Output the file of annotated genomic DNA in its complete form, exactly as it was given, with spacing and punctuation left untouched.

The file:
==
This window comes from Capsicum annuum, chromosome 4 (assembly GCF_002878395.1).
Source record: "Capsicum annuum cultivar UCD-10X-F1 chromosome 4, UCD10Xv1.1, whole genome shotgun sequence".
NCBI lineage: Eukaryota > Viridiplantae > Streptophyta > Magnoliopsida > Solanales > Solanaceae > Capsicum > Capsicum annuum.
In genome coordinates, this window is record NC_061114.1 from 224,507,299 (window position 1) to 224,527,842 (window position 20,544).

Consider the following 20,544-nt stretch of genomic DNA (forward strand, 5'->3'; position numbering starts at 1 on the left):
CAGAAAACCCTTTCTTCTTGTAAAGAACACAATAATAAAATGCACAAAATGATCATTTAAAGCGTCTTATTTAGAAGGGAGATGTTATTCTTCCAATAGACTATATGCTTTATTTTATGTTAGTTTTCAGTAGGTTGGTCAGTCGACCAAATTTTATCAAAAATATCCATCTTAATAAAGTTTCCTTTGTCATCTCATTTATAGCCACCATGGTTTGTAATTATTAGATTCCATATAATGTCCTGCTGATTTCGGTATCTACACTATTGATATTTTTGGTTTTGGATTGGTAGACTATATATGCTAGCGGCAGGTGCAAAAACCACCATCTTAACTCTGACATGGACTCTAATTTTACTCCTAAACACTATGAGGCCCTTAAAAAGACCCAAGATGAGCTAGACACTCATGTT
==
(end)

This window comes from Capsicum annuum, chromosome 4 (assembly GCF_002878395.1).
Source record: "Capsicum annuum cultivar UCD-10X-F1 chromosome 4, UCD10Xv1.1, whole genome shotgun sequence".
NCBI lineage: Eukaryota > Viridiplantae > Streptophyta > Magnoliopsida > Solanales > Solanaceae > Capsicum > Capsicum annuum.
In genome coordinates, this window is record NC_061114.1 from 224,507,299 (window position 1) to 224,527,842 (window position 20,544).

Consider the following 20,544-nt stretch of genomic DNA (forward strand, 5'->3'; position numbering starts at 1 on the left):
CAGAAAACCCTTTCTTCTTGTAAAGAACACAATAATAAAATGCACAAAATGATCATTTAAAGCGTCTTATTTAGAAGGGAGATGTTATTCTTCCAATAGACTATATGCTTTATTTTATGTTAGTTTTCAGTAGGTTGGTCAGTCGACCAAATTTTATCAAAAATATCCATCTTAATAAAGTTTCCTTTGTCATCTCATTTATAGCCACCATGGTTTGTAATTATTAGATTCCATATAATGTCCTGCTGATTTCGGTATCTACACTATTGATATTTTTGGTTTTGGATTGGTAGACTATATATGCTAGCGGCAGGTGCAAAAACCACCATCTTAACTCTGACATGGACTCTAATTTTACTCCTAAACACTATGAGGCCCTTAAAAAGACCCAAGATGAGCTAGACACTCATGTT